That time Manny Ramírez sold a used BBQ grill on eBay

Manny Ramírez was quite possibly the greatest righthanded hitter I have ever seen in Major League Baseball. The guy was an outright savant in the batters’ box, and I grew up idolising him on the Boston Red Sox. Aside from offensive genius, though, Ramírez was renowned for doing the zaniest shit imaginable – and each cartoonlike stunt added to his eccentric allure.

On a daily basis, the notebooks of hardened Boston sportswriters were filled with goofy tales of Manny Being Manny – like the time he peed inside the Green Monster at Fenway Park midgame, or the time he demanded a trade to Pawtucket, then the Red Sox’ own Triple-A affiliate. However, perhaps the most absurd episode of Manny Being Manny saw the mercurial outfielder sell a used barbecue grill on eBay. The fact Ramírez had earned over $140 million to that point in his career only heightened the comedy. You could never predict what the guy would do next.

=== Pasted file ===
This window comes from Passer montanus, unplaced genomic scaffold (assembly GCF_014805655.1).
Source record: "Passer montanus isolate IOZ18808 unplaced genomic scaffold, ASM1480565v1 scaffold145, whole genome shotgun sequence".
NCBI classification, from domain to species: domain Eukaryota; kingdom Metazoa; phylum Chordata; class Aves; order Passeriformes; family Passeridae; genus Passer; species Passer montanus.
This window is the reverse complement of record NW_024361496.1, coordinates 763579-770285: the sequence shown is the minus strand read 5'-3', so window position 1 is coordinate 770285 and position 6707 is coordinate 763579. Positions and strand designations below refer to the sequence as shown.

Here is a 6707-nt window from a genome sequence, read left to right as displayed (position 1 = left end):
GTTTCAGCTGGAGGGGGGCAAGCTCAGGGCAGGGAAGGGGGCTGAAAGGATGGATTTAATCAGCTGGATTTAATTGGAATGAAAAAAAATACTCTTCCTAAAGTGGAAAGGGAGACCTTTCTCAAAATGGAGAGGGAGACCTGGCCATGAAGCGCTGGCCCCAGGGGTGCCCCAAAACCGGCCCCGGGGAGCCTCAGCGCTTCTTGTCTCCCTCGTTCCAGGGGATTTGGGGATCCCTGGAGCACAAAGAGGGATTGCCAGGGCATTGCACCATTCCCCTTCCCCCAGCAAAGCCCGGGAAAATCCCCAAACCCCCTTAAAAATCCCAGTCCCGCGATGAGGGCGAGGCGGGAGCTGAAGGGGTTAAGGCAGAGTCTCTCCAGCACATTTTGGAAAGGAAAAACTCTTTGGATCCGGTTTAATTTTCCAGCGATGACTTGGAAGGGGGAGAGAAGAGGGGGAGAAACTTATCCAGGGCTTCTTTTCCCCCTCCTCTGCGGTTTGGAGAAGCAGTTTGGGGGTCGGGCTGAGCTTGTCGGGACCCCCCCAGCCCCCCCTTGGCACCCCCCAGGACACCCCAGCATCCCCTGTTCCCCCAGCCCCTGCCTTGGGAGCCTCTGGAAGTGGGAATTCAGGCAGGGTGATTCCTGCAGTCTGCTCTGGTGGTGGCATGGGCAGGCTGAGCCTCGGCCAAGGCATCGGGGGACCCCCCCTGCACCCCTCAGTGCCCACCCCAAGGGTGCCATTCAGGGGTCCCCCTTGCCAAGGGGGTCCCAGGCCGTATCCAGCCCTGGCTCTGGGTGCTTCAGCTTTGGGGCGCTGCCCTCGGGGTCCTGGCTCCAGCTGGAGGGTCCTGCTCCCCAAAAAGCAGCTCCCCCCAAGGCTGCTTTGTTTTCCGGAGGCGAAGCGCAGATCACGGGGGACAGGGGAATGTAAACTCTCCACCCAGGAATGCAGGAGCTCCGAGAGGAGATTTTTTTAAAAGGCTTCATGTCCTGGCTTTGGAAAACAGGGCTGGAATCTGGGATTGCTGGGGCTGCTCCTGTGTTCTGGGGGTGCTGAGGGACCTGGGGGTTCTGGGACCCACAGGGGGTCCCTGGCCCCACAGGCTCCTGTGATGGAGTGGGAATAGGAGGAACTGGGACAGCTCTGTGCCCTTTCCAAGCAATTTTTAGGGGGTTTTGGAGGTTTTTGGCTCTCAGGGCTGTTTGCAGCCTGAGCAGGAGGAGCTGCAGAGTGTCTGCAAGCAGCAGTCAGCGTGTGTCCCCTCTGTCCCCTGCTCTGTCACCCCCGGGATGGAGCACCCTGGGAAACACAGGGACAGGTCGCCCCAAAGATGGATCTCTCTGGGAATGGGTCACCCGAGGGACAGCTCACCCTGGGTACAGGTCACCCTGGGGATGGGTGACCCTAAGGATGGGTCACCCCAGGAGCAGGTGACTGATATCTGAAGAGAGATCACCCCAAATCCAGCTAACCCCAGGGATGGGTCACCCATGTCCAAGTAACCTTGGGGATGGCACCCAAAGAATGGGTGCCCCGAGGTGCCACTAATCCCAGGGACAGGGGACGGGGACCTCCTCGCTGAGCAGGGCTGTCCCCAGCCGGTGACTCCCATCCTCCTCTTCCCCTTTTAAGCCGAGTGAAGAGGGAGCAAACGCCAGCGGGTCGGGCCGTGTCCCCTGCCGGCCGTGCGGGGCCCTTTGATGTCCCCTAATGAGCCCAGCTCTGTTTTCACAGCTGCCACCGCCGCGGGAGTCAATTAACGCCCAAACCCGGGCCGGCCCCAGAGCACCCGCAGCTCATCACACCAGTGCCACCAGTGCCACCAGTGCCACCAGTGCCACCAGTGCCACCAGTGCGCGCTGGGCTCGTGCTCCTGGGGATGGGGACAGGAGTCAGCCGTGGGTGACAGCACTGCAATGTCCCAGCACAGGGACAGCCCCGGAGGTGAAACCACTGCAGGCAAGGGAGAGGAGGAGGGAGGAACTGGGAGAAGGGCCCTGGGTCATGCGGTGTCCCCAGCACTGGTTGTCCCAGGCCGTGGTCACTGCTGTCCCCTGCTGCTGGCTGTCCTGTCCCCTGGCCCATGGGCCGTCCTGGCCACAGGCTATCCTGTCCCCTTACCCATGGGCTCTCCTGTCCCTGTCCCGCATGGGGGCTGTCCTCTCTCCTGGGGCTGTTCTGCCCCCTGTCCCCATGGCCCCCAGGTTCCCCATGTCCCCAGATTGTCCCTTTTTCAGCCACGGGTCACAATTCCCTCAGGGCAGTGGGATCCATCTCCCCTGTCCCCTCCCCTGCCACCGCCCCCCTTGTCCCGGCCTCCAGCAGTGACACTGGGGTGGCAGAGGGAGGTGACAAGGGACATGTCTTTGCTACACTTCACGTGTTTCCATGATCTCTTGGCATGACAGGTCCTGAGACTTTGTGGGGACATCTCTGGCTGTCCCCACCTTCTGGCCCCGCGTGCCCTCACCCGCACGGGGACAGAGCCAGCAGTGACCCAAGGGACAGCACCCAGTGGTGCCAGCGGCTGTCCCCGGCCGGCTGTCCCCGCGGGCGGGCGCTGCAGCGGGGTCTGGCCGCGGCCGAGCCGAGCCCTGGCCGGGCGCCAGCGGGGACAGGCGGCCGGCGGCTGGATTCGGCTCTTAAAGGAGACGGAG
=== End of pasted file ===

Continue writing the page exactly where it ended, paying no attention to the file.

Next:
Manny Ramírez grill listed on eBay

The most famous baseball barbecue this side of Boog Powell was added to eBay at 1:11pm ET on Tuesday 20 March 2007 – mere hours before the Red Sox played Minnesota in a spring training game. Listed by a two-day old account named ‘mannyramírez1524,’ which boasted zero feedback, the Jenn-Air gas grill had a $3,000 starting bid and a $70 shipping fee. Photos of Manny posing with the silver barbecue, seemingly in a cluttered garage, added to the complete incongruence, while the product description should hang on a plaque in Cooperstown: